I’m not sure what specifically was said. But if it was enough for a rider to take to a public forum, call out the crowd, and quit the sport, there was in all likelihood something said that was over the line. And it appears it was said over a microphone.
As a result of this incident, there was some discussion among a few local riders about where the heckling line was, if there was a line, if it was different for different riders or different racers or different hecklers. A general consensus of sorts was reached with folks generally thinking that:
- It was different if the rider in question was experienced; cat 1 vs cat 5, cat 3 vs junior, etc. More experienced, older racers know what’s coming.
- Heckling from the mic has to be reserved for true artists. Or simply avoided altogether.
- Profanity should be avoided.
Of course, the crowd gets going and folks start trying to top one another. In spots where cyclocross is growing trying to “create the scene” is as much a part of any race weekend as the racing itself. And the effort to outdo the prior week’s event may be leading to some up tick in poor-form heckling. “Overcompensation,” as one rider put it.
None of this is to say the sport needs to be sterilized. My family goes to a majority of the races where we live. My wife and I are adults and know what to expect. And neither of us look to the crowd at a race to raise our kid—that’s our job. We put the kid in the venue, so it’s our responsibility to explain, should it come up or at an appropriate time, why it’s OK for some folks and not OK for her to say certain words. And why it’s never OK to make fun of folks based on looks and to explain the unique culture and community that we choose to be a part of and it talk about that “line” when she’s old enough to get it. But we can’t do that for every new rider, every junior, every family in tow. So the crowd has to take some responsibility for doing it “right.”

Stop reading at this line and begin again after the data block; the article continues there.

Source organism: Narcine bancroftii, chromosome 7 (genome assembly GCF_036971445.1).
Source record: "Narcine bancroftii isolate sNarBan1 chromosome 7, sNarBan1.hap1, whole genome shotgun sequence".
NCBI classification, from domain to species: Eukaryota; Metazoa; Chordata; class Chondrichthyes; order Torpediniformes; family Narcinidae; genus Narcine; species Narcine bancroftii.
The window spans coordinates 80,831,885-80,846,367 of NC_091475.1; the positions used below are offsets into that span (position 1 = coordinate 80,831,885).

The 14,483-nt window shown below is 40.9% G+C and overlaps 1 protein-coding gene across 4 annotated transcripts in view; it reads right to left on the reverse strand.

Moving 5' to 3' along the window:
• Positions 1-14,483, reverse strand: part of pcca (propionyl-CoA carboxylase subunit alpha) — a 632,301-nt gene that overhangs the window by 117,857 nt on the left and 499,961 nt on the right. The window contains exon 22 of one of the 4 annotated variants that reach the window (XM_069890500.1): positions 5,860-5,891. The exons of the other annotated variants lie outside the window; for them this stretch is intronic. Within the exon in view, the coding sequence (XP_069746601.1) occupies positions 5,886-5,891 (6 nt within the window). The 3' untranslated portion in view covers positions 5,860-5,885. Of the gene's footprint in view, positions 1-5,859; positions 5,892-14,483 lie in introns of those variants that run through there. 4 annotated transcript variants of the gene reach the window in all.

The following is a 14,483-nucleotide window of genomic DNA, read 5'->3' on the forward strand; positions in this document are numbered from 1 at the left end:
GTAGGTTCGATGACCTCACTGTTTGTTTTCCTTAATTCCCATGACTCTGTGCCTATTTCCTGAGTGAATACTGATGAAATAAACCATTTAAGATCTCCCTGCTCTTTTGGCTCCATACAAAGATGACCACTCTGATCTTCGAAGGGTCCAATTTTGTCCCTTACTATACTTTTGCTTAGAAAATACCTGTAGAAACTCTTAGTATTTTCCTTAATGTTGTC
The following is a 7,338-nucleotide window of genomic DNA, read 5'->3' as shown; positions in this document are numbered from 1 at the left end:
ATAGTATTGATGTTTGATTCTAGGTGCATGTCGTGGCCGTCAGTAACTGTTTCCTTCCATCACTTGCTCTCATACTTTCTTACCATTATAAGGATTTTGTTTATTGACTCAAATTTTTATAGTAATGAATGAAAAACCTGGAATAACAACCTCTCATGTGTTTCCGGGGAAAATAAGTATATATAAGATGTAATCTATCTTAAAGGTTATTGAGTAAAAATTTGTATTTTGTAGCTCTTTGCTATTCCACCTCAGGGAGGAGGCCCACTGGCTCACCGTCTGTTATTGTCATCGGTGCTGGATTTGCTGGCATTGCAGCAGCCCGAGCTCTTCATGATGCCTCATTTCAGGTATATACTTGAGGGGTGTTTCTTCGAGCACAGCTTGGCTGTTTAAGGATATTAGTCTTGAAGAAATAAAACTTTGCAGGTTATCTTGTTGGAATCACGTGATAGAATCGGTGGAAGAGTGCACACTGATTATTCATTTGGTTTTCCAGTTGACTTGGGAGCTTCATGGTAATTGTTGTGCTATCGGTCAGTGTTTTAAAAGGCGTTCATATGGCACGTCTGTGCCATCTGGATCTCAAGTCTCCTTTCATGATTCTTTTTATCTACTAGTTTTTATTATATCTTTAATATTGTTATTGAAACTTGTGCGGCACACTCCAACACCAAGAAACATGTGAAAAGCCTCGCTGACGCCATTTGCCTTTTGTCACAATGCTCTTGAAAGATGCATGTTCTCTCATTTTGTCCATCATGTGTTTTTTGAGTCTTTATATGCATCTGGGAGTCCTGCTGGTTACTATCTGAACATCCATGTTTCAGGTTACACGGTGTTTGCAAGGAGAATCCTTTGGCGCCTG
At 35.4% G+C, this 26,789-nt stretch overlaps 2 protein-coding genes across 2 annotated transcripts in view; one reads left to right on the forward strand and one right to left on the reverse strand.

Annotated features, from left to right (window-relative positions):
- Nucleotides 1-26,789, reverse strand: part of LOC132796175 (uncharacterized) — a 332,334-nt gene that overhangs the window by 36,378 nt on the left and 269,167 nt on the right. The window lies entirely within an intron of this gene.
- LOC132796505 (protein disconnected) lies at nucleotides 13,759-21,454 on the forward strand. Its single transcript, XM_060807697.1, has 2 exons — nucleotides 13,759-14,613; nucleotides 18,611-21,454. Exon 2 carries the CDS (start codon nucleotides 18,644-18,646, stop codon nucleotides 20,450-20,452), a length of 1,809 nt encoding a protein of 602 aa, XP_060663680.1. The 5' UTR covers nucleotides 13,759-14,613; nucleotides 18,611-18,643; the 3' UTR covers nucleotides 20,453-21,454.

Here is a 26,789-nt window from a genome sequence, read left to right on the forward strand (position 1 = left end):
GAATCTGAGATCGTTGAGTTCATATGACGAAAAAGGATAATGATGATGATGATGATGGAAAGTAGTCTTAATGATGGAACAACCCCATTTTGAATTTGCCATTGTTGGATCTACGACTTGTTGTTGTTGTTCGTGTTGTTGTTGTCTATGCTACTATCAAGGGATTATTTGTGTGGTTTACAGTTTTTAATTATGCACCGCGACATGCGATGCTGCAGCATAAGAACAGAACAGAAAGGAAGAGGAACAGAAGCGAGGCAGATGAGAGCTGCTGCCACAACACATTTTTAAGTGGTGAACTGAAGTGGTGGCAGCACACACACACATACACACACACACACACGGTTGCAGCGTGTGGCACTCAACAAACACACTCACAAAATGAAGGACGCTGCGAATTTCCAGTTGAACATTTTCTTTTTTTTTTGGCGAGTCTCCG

Of course, venues change. Settings are different. What might be right at the local weeknight practice race might not be when at the Saturday main event. Generally though, as one rider suggested, “heckle you friends, encourage everyone else” and that seems to make some good, common sense when paired with avoiding personal attacks and profanity.
As cyclocross apostles we have a duty to create the culture properly. I spend a fair amount of time explaining the sport to friends. Even to other cyclists and racers in other disciplines. I tell them “it’s so much more fun than every other style of bike racing. Much more welcoming and great for new racers and spectators.” I don’t want to be made out to be a liar by the insulted rider any more than he wants to be insulted. I don’t want to see cyclocross carry the badge that–wrongfully in my opinion–roadies carry. And I certainly don’t want to see cyclocross compared to the NFL.
We need to up our heckling game.
Daniel J Curtin Jr works for Bicycle Sport Shop in Austin, Texas and sits on the board of the Ghisallo Foundation, a local cycling non-profit. When not skulking about the shop or writing board meeting minutes, he captains his ’cross team. A recovering lawyer, his primary gig is stay-at-home dad to his 4-year-old daughter/director sportif.
Latest posts by daniel curtin (see all)
- Proud and Amazed: Dani Dance, Founder of the SSCXWC Madness - December 6, 2013
- Pro Bike Profile: Australian National Champion Lisa Jacobs’ Apollo Arctec CX - November 20, 2013
- To Heckle, or Too Mean? – An Op-Ed on Heckling in Cyclocross by Daniel Curtin - November 7, 2013